Today's post is written by Dr. K. Kale Yu. Dr. Yu is a Lecturer in the Religion Department at High Point University, a United Methodist-affiliated institution.
On June 30, 2016, The New York Times reported that ISIS claimed responsibility for the killing of a Coptic Christian priest in Egypt’s Sinai Peninsula. The Rev. Rafael Moussa, 46, had earlier left a church in the area where he attended a church service before being gunned down on the streets. He died instantly after being shot in the head. In a message distributed on social media, the Islamic State called Moussa as a “disbelieving combatant.” The killing of Moussa represents the latest in a long line of violence against Christians in the Global South. Reports indicate that such violence has intensified in recent years.
In predominantly Muslim Egypt, Christians, who make up about 10 percent of the population, live as a minority and endure social prejudice and workplace discrimination. The experience of Coptic Christians in Egypt is not unusual for many Christian communities in the Global South as living as a minority and marginalized faith remains a constant. This means that such Christian communities have to embrace the stark reality that simply professing oneself a Christian courts social and legal discrimination, incarceration, and even death. As the discourse on missiology shifts to non-Western regions, many Christian communities in the Global South are linked by tenuous, existential bonds of Christian affiliation and devotion while enduring at the same time hostility not unlike the conditions facing early Christian communities that were perceived as threats to the governmental and religious authorities. For many parts of the Global South today, declaring oneself a Christian often entails a conscious commitment to a faith that threatens not only their personal security but also the livelihood of their family and relatives.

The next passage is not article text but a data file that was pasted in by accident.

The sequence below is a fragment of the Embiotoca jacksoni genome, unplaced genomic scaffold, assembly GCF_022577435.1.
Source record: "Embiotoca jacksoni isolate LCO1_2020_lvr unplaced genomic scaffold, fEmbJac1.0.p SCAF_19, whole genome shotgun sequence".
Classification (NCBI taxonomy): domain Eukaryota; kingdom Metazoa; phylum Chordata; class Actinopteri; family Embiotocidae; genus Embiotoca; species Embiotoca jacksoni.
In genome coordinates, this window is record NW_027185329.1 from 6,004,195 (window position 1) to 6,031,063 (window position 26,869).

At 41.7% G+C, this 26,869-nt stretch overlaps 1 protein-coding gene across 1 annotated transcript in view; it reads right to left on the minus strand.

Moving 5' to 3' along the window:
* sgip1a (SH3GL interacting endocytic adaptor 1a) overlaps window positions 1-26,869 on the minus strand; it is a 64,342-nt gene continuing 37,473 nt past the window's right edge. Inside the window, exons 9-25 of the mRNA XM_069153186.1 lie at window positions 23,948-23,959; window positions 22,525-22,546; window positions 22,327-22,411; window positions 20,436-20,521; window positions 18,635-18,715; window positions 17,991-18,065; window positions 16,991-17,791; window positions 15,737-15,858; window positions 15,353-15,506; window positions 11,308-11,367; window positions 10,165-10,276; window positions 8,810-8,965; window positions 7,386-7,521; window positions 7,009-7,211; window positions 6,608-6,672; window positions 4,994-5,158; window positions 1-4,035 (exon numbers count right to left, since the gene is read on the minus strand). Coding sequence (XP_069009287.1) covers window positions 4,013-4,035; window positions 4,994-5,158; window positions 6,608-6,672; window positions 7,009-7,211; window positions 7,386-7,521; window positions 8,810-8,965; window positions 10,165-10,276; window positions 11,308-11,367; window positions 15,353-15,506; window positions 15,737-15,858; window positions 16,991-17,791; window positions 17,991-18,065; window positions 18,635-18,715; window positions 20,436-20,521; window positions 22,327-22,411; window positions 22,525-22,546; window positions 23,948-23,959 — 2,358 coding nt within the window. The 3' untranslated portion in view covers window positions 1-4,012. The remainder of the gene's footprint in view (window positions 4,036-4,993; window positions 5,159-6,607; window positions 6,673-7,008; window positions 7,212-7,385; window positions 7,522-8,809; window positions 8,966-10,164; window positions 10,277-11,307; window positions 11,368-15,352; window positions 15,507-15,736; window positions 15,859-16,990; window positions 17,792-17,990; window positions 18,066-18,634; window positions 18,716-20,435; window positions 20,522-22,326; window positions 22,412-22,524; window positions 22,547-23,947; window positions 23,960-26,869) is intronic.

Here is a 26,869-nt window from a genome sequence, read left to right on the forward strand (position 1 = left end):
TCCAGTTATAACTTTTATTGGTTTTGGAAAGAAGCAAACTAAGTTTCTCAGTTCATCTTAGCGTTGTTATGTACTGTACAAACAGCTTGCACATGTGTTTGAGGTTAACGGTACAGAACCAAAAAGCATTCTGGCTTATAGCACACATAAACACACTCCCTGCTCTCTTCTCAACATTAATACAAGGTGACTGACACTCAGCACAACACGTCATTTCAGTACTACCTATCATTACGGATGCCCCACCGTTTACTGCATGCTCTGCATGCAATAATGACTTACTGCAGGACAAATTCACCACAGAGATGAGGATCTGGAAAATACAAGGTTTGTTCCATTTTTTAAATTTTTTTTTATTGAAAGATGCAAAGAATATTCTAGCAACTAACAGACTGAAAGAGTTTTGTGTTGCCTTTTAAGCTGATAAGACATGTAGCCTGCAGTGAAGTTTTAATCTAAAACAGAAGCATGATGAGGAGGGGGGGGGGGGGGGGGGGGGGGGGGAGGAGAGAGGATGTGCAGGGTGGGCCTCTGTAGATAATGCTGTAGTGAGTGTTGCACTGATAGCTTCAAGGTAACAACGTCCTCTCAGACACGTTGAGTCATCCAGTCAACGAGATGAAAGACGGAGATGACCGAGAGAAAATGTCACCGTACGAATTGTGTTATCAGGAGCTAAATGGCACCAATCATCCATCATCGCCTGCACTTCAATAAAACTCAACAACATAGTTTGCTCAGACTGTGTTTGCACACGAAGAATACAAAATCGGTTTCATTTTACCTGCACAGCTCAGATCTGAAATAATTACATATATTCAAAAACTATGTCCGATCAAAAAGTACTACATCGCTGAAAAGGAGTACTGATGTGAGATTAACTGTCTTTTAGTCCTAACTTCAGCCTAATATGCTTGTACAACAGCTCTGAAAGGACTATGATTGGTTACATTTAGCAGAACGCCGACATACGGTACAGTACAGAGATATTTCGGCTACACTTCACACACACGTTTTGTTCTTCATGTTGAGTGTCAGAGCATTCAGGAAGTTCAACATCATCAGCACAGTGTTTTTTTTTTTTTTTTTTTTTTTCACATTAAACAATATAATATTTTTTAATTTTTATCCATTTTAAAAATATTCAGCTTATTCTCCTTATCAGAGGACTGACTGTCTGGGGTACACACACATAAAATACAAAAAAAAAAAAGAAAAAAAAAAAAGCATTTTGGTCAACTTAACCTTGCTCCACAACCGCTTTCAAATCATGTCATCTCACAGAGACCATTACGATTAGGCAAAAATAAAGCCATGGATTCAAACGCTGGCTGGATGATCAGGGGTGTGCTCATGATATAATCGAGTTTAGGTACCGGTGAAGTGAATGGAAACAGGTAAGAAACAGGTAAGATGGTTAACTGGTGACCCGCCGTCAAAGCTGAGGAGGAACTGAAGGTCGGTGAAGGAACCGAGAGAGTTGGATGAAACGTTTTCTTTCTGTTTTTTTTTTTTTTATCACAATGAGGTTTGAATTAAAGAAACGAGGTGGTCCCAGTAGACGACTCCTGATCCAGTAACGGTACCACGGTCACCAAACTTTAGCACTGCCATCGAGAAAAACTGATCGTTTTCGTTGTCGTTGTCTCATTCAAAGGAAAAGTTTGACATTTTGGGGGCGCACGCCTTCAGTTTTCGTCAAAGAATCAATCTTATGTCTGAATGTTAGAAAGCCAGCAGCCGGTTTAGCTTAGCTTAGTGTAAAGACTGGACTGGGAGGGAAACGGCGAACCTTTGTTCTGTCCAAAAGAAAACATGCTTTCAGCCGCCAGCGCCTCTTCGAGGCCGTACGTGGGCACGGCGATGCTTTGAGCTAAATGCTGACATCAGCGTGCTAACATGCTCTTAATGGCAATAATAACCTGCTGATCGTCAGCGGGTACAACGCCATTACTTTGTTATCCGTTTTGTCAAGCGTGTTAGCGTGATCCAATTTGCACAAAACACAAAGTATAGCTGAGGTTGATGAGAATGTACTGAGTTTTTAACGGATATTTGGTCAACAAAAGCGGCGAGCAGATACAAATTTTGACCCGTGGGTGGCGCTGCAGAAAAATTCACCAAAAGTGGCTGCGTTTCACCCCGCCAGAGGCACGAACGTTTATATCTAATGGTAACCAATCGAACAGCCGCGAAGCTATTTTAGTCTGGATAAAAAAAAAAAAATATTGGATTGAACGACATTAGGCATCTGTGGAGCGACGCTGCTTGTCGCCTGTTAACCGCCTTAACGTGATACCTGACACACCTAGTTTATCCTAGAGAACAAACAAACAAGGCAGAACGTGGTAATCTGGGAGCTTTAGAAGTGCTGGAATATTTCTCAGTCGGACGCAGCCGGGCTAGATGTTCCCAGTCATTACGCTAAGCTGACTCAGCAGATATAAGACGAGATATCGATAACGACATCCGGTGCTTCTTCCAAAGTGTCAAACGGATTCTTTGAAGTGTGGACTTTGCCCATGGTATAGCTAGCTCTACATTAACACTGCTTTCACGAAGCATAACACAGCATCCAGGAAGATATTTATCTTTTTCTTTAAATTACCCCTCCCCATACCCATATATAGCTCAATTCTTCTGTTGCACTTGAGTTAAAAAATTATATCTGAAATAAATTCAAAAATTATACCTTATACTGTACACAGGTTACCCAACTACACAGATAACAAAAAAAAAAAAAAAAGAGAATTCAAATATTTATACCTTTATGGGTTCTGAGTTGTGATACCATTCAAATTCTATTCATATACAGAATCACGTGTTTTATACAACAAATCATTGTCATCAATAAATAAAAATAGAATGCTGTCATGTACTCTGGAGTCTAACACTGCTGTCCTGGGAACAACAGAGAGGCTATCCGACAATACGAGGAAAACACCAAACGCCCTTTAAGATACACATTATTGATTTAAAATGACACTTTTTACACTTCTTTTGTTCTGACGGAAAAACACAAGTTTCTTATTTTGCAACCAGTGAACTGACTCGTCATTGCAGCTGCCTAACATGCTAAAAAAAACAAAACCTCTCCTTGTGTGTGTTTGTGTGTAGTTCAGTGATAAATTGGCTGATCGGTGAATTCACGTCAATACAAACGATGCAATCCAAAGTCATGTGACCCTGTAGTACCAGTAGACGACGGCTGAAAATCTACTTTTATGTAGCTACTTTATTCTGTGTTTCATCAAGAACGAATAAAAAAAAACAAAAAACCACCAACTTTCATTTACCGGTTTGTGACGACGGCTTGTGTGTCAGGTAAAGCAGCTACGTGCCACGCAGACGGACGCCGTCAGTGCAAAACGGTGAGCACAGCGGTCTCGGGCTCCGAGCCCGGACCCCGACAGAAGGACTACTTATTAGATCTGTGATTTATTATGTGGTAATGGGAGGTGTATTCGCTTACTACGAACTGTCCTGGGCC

The recent shooting of Rev. Rafael Moussa exposes the challenges of developing a hermeneutical understanding in the theology of missions. Many Christians in the Global South must learn to navigate the perilous water of being a Christian in a hostile environment where enduring potential persecution remains a crucial element in one’s self-understanding of his or her Christian faith. Often relying on a hermeneutical process tied to human reasoning, Western missiological perspectives, however, generate little discussion on the unwanted yet undeniable offensive reaction the Gospel produces in many communities in the Global South. For Christians living in hostile environments, abiding in Christ comes at a cost. As militants in the Global South marshal their forces—military and ideological—into a combat position against Christian communities, vigilance against attacks has become the benchmark of their Christian experience.
In the shift of focus to the Global South, our missiological understanding of the Christian witness and the missionary nature of the church must explain not only the simple reality of the pitfalls that come with Christian faith but also equip believers with methodologies to navigate through societies that labels them as “disbelieving combatants.” The absence in speaking, clarifying, or guiding believers in what is becoming heightened antagonism toward Christians in the Global South underscores the incomprehensibility of evil, and it also points to the inadequacy of missiological approaches to convey the realities and magnitude of developing events in the Global South. The silence on this topic is not confined to Western missiologists, but extend to Christian leaders in the West who feel discomfort in broaching the issue altogether, as if it undermines the edifice of Christian conceptualization. Perhaps the baggage of colonialism continues to weigh on Western missiologists and engaging the subject does not fit within intellectual framework, but we are reminded that many Christians in the Global South live in a fraught existential nature that demands our attention at a most crucial time.